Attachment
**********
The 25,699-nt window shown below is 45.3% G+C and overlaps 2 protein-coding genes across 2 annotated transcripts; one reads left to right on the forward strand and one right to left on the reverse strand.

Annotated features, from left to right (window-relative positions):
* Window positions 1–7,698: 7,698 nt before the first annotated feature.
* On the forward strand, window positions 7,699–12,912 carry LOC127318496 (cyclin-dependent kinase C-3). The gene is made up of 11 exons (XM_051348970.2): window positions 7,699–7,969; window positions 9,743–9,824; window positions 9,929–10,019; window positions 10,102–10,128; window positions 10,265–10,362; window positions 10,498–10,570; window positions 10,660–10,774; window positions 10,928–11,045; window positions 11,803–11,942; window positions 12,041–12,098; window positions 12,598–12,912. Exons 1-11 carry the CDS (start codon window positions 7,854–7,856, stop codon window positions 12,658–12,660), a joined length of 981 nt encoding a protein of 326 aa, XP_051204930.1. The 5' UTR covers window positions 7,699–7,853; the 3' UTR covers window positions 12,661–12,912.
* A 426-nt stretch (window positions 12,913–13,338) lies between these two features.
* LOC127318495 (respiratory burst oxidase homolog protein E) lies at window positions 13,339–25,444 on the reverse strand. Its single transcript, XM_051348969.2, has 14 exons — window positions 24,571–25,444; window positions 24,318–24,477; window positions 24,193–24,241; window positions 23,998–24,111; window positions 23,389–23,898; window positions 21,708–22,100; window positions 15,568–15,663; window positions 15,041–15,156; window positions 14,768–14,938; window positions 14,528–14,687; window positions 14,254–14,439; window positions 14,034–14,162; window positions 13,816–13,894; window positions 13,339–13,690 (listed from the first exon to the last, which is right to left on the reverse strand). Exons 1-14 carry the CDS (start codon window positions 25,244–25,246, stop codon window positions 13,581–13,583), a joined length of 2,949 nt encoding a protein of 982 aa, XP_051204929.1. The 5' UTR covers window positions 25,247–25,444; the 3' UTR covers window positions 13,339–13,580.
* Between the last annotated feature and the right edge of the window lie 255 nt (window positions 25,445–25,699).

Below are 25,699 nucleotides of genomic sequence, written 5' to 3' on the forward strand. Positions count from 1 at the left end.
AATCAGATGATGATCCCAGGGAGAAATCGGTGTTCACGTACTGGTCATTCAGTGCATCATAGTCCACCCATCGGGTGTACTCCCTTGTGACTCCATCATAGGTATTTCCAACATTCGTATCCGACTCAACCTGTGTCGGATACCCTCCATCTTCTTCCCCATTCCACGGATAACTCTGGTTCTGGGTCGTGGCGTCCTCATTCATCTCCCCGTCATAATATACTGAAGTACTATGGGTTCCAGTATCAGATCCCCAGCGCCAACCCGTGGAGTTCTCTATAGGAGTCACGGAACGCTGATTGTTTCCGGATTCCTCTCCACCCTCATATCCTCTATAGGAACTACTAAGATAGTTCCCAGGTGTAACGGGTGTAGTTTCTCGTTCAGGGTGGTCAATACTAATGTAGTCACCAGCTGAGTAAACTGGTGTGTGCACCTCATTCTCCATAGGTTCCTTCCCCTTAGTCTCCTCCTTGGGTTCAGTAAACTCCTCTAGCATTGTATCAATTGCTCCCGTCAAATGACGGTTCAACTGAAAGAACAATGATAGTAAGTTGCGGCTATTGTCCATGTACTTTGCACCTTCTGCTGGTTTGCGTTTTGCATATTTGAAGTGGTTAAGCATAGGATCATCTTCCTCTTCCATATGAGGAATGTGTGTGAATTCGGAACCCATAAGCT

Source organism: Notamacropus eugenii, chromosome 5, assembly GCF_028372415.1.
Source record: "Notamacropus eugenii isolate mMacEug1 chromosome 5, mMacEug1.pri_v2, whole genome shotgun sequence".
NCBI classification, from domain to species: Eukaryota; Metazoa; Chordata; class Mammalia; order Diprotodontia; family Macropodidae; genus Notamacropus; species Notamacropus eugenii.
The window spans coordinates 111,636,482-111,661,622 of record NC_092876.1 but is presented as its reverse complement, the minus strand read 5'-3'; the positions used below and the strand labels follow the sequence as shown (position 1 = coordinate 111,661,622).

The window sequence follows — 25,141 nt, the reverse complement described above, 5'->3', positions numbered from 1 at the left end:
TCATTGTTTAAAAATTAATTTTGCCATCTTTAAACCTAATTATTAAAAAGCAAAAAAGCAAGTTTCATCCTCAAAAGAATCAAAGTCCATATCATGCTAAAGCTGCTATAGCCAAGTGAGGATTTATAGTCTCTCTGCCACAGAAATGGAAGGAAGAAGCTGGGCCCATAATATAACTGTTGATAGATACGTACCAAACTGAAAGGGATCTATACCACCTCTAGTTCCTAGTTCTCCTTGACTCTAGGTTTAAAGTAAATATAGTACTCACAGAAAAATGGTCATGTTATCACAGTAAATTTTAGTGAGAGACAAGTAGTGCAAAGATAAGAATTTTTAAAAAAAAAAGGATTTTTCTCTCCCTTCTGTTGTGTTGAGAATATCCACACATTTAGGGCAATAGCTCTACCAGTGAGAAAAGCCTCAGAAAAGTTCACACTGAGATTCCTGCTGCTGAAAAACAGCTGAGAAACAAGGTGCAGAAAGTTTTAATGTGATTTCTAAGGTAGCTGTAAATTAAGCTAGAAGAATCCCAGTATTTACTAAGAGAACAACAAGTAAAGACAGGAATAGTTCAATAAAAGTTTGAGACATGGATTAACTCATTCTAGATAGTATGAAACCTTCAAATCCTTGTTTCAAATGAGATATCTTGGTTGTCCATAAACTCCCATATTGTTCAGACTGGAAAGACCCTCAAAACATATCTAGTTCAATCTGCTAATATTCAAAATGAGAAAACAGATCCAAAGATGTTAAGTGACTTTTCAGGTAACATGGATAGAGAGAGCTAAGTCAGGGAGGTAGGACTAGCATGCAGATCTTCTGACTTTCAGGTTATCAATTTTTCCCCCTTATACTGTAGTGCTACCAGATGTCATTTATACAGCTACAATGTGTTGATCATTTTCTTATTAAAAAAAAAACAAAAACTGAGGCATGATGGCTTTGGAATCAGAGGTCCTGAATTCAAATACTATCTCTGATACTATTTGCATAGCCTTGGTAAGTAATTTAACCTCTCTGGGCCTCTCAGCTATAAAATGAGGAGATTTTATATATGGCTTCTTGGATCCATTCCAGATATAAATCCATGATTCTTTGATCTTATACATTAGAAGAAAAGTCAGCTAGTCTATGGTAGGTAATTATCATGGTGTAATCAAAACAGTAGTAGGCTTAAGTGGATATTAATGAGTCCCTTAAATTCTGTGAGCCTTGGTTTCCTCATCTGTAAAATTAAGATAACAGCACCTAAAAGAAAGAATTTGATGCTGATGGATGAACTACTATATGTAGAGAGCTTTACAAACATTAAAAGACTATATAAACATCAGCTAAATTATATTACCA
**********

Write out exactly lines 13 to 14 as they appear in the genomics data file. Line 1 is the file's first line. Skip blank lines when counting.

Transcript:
The window spans coordinates 111,636,482-111,661,622 of record NC_092876.1 but is presented as its reverse complement, the minus strand read 5'-3'; the positions used below and the strand labels follow the sequence as shown (position 1 = coordinate 111,661,622).

The window sequence follows — 25,141 nt, the reverse complement described above, 5'->3', positions numbered from 1 at the left end: